Depending on their frequency, migraines are classified as episodic or chronic.14 In episodic migraine, patients experience headache on <15 days per month, while chronic migraine is characterised by ≥15 headache days per month for at least 3 months; with headaches bearing migrainous features for at least 8 of those days in both cases. The pharmacologic treatment of migraine depends on the frequency of headaches and may be either acute (abortive) or preventive (prophylactic).15 Preventive therapy has been shown to possess numerous benefits. Besides reduction in frequency, duration, and severity of attacks,15 preventive treatments may also enhance response to acute treatments, reduce patient disability,16 and even result in reduction of healthcare costs associated with migraine.17
Despite established guidelines, a large proportion of patients do not receive preventive therapy, even in developed countries, an issue Prof Katsarava illustrated with the findings of the Eurolight study.18 In addition, he emphasised the poor adherence to oral preventive treatments in migraine patients.19 These factors, compounded further by inadequate efficacy and tolerability of current oral preventive therapy for migraine, have driven the search for new treatments. The most promising of which are the CGRP-targeting mAb, which specifically target key pathways in migraine and have an acceptable safety and efficacy profile. Following a series of clinical evaluation programmes, currently three anti-CGRP mAb (erenumab, fremanezumab, and galcanezumab) have been approved by the U.S. Food and Drug Administration (FDA) and the European Medicines Agency (EMA), while eptinezumab is currently awaiting licensure.20,21 Prof Katsarava summarised the landmark clinical trials for these mAb, as well as their salient target and pharmacokinetic properties, before proceeding to discuss the results of the HALO trial programme for evaluation of fremanezumab.
HALO EM was a multinational, randomised controlled trial (RCT) conducted across 123 sites in 9 countries between March 2016 and April 2017.22 The objective of this study was to assess the efficacy of subcutaneous fremanezumab, administered monthly over 12 weeks or as one single higher dose (intended to support quarterly dosing), in preventing episodic migraine attacks in patients in whom multiple migraine medication classes had not previously failed. The study recruited a total of 875 patients (fremanezumab monthly, n=290; fremanezumab quarterly, n=291; placebo, n=294) and the primary endpoint was the mean change from baseline in the monthly average number of migraine days during the 12-week intervention period after the first dose. Results from participants who completed the HALO EM study showed that the least-squares mean reduction in the average number of monthly headache days was 3.9 days with fremanezumab single higher dose (n=288), 4.0 days with fremanezumab monthly (n=287), and 2.6 with placebo (n=290) (p<0.001 for both comparisons with placebo). Moreover, in comparison to those receiving placebo, patients in the fremanezumab groups had a decrease in the monthly average number of migraine days, with both monthly dosing (difference: -1.5 days; 95% confidence interval [CI]: -2.01 to -0.93 days; p<0.001) and the single dose (difference: -1.3 days; 95% CI: -1.79 to -0.72 days; p<0.001) regimens. In addition, the proportion of patients achieving a reduction of ≥50% in the monthly number migraine days over 12 weeks with fremanezumab monthly, fremanezumab single higher dose, and placebo was 47.7%, 44.4%, and 27.9%, respectively (p<0.001 for both fremanezumab doses versus placebo).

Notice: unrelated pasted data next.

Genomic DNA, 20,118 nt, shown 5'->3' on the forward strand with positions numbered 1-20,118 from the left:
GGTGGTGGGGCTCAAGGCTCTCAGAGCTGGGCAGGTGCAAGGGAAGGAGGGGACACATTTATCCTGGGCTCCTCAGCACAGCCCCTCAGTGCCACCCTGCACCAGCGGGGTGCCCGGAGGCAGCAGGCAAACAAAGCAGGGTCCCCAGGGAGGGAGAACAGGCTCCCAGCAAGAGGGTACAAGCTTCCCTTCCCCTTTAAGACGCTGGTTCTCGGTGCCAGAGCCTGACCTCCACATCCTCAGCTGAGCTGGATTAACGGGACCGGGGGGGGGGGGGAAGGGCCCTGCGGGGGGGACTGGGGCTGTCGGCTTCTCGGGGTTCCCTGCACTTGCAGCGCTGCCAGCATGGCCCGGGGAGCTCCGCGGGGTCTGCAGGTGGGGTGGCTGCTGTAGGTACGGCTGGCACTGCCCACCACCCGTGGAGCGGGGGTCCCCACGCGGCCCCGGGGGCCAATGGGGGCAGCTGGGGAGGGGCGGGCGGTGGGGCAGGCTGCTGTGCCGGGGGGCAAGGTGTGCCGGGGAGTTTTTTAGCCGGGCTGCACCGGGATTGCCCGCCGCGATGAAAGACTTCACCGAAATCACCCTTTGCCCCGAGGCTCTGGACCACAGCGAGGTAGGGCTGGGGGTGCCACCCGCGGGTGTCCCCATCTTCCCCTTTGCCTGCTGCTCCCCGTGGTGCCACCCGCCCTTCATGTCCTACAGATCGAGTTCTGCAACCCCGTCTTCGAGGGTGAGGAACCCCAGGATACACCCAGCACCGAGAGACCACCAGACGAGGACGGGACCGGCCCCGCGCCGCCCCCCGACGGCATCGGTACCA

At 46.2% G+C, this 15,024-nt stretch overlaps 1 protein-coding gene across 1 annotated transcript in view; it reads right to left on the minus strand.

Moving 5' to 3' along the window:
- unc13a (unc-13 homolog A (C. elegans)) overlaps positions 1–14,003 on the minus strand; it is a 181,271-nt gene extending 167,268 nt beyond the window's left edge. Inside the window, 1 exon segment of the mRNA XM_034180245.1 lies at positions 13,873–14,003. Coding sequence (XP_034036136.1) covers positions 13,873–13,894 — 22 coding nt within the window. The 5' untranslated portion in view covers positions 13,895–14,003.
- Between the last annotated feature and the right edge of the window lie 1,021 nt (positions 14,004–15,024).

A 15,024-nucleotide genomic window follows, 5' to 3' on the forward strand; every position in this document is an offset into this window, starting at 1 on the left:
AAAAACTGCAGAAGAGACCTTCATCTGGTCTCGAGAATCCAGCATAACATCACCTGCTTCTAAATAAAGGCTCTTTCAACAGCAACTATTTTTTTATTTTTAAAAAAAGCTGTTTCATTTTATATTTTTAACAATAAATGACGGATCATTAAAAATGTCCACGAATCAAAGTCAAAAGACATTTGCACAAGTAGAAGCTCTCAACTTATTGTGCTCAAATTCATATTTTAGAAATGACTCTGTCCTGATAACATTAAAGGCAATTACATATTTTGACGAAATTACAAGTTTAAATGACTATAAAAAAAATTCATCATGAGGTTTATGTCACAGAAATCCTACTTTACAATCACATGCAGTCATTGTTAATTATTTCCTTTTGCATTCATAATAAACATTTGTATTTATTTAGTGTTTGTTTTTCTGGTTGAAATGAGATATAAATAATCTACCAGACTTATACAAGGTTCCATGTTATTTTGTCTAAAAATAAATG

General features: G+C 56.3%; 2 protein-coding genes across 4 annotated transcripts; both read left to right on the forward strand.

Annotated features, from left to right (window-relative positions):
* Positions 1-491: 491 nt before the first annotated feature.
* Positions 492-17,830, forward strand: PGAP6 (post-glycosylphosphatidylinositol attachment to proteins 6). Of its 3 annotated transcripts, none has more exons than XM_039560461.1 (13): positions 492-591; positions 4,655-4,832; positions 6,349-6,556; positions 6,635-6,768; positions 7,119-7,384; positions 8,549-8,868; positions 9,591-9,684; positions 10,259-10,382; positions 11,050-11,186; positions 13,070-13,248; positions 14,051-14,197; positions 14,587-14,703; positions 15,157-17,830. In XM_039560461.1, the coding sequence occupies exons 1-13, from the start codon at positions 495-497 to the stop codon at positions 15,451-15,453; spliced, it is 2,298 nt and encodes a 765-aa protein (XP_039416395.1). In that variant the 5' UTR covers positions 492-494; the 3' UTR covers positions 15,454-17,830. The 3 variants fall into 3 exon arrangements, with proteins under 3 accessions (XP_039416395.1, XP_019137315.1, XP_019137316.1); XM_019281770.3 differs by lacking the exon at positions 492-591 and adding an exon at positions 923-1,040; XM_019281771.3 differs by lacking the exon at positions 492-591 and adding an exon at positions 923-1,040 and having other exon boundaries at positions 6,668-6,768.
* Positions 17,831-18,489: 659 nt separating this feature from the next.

HALO CM was a multinational RCT conducted across 132 sites in 9 countries between March 2016 and January 2017.23 Similarly to HALO EM, the objective of this study was to assess the efficacy of subcutaneous fremanezumab, administered quarterly or monthly over 12 weeks, in preventing chronic migraine. The study recruited 1,130 patients (fremanezumab quarterly, n=376; fremanezumab monthly, n=379; placebo, n=375) and the primary endpoint was the mean change from baseline in the average number of monthly headache days of at least moderate severity during the 12-week intervention period. In those who completed the trial, the least-squares mean (±standard error) reduction in the average number of monthly headache days was 4.3 (±0.3) with fremanezumab quarterly (n=375), 4.6 (±0.3) with fremanezumab monthly (n=375), and 2.5 (±0.3) with placebo (n=371) (p<0.001 for both comparisons with placebo). In addition, the proportion of patients achieving ≥50% reduction in the monthly number of headache days of at least moderate severity over 12 weeks for fremanezumab quarterly, fremanezumab monthly, and placebo was 38%, 41%, and 18%, respectively (p<0.001 for both fremanezumab doses versus placebo).
Having detailed the findings of the HALO trials, Prof Katsarava emphasised the need for long-term efficacy and safety data to inform decision-making before introducing data from the HALO Long-Term Study, which had recently been presented at the 13th European Headache Federation (EHF) Congress 2019 in Athens, Greece. These data showed sustained reductions in the average number of monthly migraine days over 12 months in patients with both episodic and chronic migraine.24 In addition, the average number of patients with episodic and chronic migraine who achieved a reduction of ≥50% in the average number of monthly migraine days was sustained.25 Prof Katsarava then proceeded to share unpublished data from the FOCUS study, an RCT that assessed the efficacy of monthly or quarterly fremanezumab over 24 weeks in difficult-to-treat patients, defined as those with episodic and chronic migraine who had previously failed to respond to 2–4 classes of preventive treatment. Results from the FOCUS study not only reiterate previous findings by showing a significant reduction in the average number of monthly migraine days in fremanezumab-treated patients compared with placebo,26 but also showed a rapid change in the average number of weekly migraine days27 and a decrease in the use of acute headache medication in the fremanezumab groups.26 In addition, fremanezumab demonstrated a favourable long-term safety and tolerability profile with low treatment discontinuation rate due to adverse events.